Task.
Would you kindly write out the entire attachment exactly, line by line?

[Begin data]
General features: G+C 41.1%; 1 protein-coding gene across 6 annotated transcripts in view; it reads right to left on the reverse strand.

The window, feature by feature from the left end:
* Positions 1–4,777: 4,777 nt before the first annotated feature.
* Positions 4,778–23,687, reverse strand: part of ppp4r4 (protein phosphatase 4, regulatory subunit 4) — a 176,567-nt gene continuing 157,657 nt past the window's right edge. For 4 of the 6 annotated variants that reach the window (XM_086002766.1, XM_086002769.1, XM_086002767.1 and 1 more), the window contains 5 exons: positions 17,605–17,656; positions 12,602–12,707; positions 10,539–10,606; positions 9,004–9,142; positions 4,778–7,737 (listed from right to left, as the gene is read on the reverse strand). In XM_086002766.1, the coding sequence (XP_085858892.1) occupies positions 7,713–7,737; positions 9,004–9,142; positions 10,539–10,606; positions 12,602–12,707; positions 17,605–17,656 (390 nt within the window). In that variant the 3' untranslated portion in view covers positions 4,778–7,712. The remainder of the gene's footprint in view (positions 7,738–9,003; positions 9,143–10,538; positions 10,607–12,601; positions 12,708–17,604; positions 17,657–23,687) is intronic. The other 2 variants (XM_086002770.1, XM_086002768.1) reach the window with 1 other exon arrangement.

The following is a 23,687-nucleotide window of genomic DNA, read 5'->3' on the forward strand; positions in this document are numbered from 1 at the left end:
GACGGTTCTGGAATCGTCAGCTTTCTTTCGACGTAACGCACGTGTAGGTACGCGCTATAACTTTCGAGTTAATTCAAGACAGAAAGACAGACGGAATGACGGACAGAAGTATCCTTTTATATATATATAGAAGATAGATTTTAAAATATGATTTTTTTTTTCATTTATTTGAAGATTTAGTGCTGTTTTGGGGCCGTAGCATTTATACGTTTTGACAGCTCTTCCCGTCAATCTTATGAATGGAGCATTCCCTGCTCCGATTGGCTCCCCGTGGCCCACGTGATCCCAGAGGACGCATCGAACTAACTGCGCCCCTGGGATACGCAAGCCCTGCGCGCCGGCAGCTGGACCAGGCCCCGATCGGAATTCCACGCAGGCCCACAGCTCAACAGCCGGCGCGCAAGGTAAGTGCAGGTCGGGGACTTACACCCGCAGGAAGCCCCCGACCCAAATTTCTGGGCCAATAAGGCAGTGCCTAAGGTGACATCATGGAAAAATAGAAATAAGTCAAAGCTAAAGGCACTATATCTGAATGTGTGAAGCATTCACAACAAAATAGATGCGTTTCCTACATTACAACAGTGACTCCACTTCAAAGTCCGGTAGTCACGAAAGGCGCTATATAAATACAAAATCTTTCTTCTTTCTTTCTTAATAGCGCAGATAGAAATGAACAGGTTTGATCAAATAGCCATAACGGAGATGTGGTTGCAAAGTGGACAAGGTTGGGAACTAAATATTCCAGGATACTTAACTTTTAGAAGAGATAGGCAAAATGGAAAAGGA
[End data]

General features: G+C 41.1%; 1 protein-coding gene across 6 annotated transcripts in view; it reads right to left on the reverse strand.

The window, feature by feature from the left end:
* Positions 1–4,777: 4,777 nt before the first annotated feature.
* Positions 4,778–23,687, reverse strand: part of ppp4r4 (protein phosphatase 4, regulatory subunit 4) — a 176,567-nt gene continuing 157,657 nt past the window's right edge. For 4 of the 6 annotated variants that reach the window (XM_086002766.1, XM_086002769.1, XM_086002767.1 and 1 more), the window contains 5 exons: positions 17,605–17,656; positions 12,602–12,707; positions 10,539–10,606; positions 9,004–9,142; positions 4,778–7,737 (listed from right to left, as the gene is read on the reverse strand). In XM_086002766.1, the coding sequence (XP_085858892.1) occupies positions 7,713–7,737; positions 9,004–9,142; positions 10,539–10,606; positions 12,602–12,707; positions 17,605–17,656 (390 nt within the window). In that variant the 3' untranslated portion in view covers positions 4,778–7,712. The remainder of the gene's footprint in view (positions 7,738–9,003; positions 9,143–10,538; positions 10,607–12,601; positions 12,708–17,604; positions 17,657–23,687) is intronic. The other 2 variants (XM_086002770.1, XM_086002768.1) reach the window with 1 other exon arrangement.

The following is a 23,687-nucleotide window of genomic DNA, read 5'->3' on the forward strand; positions in this document are numbered from 1 at the left end:
GACGGTTCTGGAATCGTCAGCTTTCTTTCGACGTAACGCACGTGTAGGTACGCGCTATAACTTTCGAGTTAATTCAAGACAGAAAGACAGACGGAATGACGGACAGAAGTATCCTTTTATATATATATAGAAGATAGATTTTAAAATATGATTTTTTTTTTCATTTATTTGAAGATTTAGTGCTGTTTTGGGGCCGTAGCATTTATACGTTTTGACAGCTCTTCCCGTCAATCTTATGAATGGAGCATTCCCTGCTCCGATTGGCTCCCCGTGGCCCACGTGATCCCAGAGGACGCATCGAACTAACTGCGCCCCTGGGATACGCAAGCCCTGCGCGCCGGCAGCTGGACCAGGCCCCGATCGGAATTCCACGCAGGCCCACAGCTCAACAGCCGGCGCGCAAGGTAAGTGCAGGTCGGGGACTTACACCCGCAGGAAGCCCCCGACCCAAATTTCTGGGCCAATAAGGCAGTGCCTAAGGTGACATCATGGAAAAATAGAAATAAGTCAAAGCTAAAGGCACTATATCTGAATGTGTGAAGCATTCACAACAAAATAGATGCGTTTCCTACATTACAACAGTGACTCCACTTCAAAGTCCGGTAGTCACGAAAGGCGCTATATAAATACAAAATCTTTCTTCTTTCTTTCTTAATAGCGCAGATAGAAATGAACAGGTTTGATCAAATAGCCATAACGGAGATGTGGTTGCAAAGTGGACAAGGTTGGGAACTAAATATTCCAGGATACTTAACTTTTAGAAGAGATAGGCAAAATGGAAAAGGA